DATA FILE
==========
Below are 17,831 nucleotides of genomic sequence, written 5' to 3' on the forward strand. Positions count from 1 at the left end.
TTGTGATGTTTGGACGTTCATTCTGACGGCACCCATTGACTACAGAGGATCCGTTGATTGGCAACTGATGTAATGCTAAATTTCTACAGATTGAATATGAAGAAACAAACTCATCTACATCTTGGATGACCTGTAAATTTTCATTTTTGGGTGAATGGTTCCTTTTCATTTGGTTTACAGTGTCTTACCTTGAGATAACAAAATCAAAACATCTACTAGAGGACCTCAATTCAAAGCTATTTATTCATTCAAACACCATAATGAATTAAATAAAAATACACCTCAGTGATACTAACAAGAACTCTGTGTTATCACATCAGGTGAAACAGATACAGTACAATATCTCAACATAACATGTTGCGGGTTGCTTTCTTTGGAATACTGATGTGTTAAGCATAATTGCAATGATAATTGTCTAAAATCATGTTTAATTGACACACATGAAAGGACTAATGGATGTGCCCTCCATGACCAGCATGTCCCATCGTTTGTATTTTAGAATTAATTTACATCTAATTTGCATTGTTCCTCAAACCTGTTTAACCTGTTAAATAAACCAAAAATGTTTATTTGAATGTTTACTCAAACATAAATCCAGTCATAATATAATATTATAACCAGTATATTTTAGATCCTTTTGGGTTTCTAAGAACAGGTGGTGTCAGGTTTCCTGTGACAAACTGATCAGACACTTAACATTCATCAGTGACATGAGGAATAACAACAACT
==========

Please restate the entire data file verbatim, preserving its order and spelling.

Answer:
Below are 17,831 nucleotides of genomic sequence, written 5' to 3' on the forward strand. Positions count from 1 at the left end.
TTGTGATGTTTGGACGTTCATTCTGACGGCACCCATTGACTACAGAGGATCCGTTGATTGGCAACTGATGTAATGCTAAATTTCTACAGATTGAATATGAAGAAACAAACTCATCTACATCTTGGATGACCTGTAAATTTTCATTTTTGGGTGAATGGTTCCTTTTCATTTGGTTTACAGTGTCTTACCTTGAGATAACAAAATCAAAACATCTACTAGAGGACCTCAATTCAAAGCTATTTATTCATTCAAACACCATAATGAATTAAATAAAAATACACCTCAGTGATACTAACAAGAACTCTGTGTTATCACATCAGGTGAAACAGATACAGTACAATATCTCAACATAACATGTTGCGGGTTGCTTTCTTTGGAATACTGATGTGTTAAGCATAATTGCAATGATAATTGTCTAAAATCATGTTTAATTGACACACATGAAAGGACTAATGGATGTGCCCTCCATGACCAGCATGTCCCATCGTTTGTATTTTAGAATTAATTTACATCTAATTTGCATTGTTCCTCAAACCTGTTTAACCTGTTAAATAAACCAAAAATGTTTATTTGAATGTTTACTCAAACATAAATCCAGTCATAATATAATATTATAACCAGTATATTTTAGATCCTTTTGGGTTTCTAAGAACAGGTGGTGTCAGGTTTCCTGTGACAAACTGATCAGACACTTAACATTCATCAGTGACATGAGGAATAACAACAACT